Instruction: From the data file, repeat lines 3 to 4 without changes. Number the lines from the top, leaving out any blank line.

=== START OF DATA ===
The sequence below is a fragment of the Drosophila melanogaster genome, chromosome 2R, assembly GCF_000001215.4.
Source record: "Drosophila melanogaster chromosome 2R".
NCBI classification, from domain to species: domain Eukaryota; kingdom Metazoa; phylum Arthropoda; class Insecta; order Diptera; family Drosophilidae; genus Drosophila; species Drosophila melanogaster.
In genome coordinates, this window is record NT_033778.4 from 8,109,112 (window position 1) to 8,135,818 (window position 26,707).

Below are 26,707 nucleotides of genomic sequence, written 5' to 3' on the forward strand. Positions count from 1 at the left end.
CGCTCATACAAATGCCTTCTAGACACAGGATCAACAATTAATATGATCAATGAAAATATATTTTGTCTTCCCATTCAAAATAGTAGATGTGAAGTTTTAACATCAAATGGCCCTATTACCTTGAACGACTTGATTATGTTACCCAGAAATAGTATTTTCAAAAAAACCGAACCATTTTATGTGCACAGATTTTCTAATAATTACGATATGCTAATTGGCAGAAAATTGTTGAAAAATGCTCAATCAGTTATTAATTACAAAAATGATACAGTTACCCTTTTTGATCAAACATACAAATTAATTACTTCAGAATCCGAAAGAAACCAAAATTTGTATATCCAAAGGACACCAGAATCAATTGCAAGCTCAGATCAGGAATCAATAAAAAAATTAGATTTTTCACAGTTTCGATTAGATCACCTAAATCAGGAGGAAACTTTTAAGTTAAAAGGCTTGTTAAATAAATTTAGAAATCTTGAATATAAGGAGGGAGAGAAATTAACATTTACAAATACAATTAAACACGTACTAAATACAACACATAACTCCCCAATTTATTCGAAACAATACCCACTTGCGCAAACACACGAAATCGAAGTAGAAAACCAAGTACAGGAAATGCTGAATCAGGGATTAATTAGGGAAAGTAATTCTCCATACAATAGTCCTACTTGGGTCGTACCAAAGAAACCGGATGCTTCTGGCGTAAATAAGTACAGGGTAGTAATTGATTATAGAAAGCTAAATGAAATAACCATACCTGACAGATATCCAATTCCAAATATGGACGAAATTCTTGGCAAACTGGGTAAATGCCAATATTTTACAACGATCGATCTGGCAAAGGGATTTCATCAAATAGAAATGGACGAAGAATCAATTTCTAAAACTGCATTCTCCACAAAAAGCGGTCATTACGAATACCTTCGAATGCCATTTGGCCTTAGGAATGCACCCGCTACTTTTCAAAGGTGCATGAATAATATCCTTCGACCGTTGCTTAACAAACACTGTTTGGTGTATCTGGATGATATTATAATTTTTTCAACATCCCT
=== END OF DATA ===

NCBI classification, from domain to species: domain Eukaryota; kingdom Metazoa; phylum Arthropoda; class Insecta; order Diptera; family Drosophilidae; genus Drosophila; species Drosophila melanogaster.
In genome coordinates, this window is record NT_033778.4 from 8,109,112 (window position 1) to 8,135,818 (window position 26,707).